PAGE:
Trying the Non-Profit Route
- Don’t obsess over pay – You’re joining a nonprofit to save the world, not take it over. A few years at the right NPO will provide you with an experience for more valuable than any amount of money.
- See the world – Many nonprofits give you the opportunity to travel abroad, a worthy tradeoff for reduced pay. But hey, I guess being paid to explore the world while being surrounded by beautiful exotic women isn’t for everyone. Here’s an example of an English teaching program
- Jumpstart your career – Experience working for an NPO is invaluable and looks more impressive on a resume than a similar for-profit position. The skills you acquire as a nonprofit employee are directly transferable to other post-NPO jobs, and they’re very attractive to interviewers and recruiters.
- Show you care – Positions at NPOs are usually more competitive than their for-profit counterparts, so make it clear that you’re in it for the cause and not just to pad your resume. A great way to do this is to volunteer for your target organization before you apply for a job there.
- Life after nonprofit – When applying to a nonprofit, it makes sense to seek out a position in an industry similar to what you want to do once you start a career. Along those same lines, while at your NPO, try to develop skills that will help you once your humanitarian days are nothing but a rosy-hued memory.
What do you get when you cross communism, granola, and Al Gore? Those of you that guessed “Ford’s new marketing campaign” are close, but the answer I was looking for is “the nonprofit sector.”
As the name suggests, nonprofit organizations are groups whose primary cause is not to make spectacular profits and please shareholders. Nonprofits often operate for a noble cause—usually connected to the arts and sciences, education, or the environment—but can also include political and religious organizations. Although the entire concept would have caused Joseph McCarthy to have a conniption fit, these organizations can provide you with an excellent steppingstone between college and a corporate career. Working for a nonprofit does not force you to give up a regular paycheck and benefits, go without bathing, or hump baby sea lions. Working for a nonprofit is surprisingly like working for a company of the for-profit variety, and in many cases offers something far more rewarding.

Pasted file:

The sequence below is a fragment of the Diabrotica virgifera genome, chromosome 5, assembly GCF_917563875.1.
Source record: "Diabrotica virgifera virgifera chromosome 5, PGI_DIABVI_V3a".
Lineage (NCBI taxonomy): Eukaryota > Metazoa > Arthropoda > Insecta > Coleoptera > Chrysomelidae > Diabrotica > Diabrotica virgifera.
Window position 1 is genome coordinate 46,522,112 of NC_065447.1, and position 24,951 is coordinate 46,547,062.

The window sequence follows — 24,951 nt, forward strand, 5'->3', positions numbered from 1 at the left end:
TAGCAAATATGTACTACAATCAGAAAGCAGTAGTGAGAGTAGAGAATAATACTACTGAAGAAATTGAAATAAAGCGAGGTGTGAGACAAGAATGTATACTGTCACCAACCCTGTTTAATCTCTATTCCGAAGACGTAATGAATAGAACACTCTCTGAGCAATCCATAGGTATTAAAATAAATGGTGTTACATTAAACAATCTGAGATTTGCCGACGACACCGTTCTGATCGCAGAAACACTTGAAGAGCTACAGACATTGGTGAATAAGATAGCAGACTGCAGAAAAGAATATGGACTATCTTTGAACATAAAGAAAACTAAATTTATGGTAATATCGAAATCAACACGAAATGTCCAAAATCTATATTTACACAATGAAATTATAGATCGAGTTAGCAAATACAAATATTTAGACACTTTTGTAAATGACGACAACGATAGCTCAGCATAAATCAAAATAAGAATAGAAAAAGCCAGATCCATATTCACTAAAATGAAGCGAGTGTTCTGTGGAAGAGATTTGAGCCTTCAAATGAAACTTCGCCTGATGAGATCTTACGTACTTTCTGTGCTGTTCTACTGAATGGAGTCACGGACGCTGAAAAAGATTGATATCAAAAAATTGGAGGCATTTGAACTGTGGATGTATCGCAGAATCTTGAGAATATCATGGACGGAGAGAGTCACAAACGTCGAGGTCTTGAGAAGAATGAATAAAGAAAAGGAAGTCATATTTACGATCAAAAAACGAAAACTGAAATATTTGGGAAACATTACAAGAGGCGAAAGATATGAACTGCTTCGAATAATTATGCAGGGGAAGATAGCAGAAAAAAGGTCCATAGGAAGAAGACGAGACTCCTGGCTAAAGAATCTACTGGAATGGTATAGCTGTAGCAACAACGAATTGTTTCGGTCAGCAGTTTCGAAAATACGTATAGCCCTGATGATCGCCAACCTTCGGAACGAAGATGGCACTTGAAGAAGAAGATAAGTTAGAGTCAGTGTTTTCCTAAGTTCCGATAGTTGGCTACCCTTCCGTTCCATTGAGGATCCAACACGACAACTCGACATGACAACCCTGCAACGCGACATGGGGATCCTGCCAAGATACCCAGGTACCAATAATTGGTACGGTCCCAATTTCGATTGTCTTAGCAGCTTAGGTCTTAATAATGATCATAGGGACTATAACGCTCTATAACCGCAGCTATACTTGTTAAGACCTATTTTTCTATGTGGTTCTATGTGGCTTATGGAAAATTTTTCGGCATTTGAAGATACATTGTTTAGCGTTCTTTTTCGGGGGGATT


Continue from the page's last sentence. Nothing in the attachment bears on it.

Pay and Benefits
There are many myths associated with nonprofits, and most of them have to do with pay and monetary benefits. Passing up that job on Wall Street does not mean you’ll have to sleep out of your VW van, surviving on canned tuna and peanut-butter sandwiches, with your only “splurge” being the occasional Nalgene bottle purchase.
Compensation at most nonprofits lags behind their corporate counterparts, but, in order to attract the most talented workers, it is becoming much more competitive. Not only are base salaries increasing, but comprehensive benefits packages—including health insurance and retirement savings plans—are becoming the norm. As an example, entry-level accountants at for-profit firms earn roughly $45,000 on average, while a similar position at a nonprofit will pay between $37,000 and $40,000, about ten-percent less. There’s even plenty of room for advancement, with senior level workers pulling down very respectable salaries.
Supporting an Important Cause
The reason people seek out nonprofits isn’t to retire at 30, it’s to support a cause they feel strongly about—and what better time to do so then right out of college when you have fewer ties and more flexibility. Organizations like Red Cross, the Salvation Army, and the World Wildlife Fund are doing more than tacking a “.org” to the end of their websites, they are making a real difference.
My last girlfriend—who ironically enough didn’t shave her armpits—worked for UNICEF, educating teens about health and nutrition. She was constantly in a good mood, because she knew she was working with like-minded individuals, and making a real difference with her life.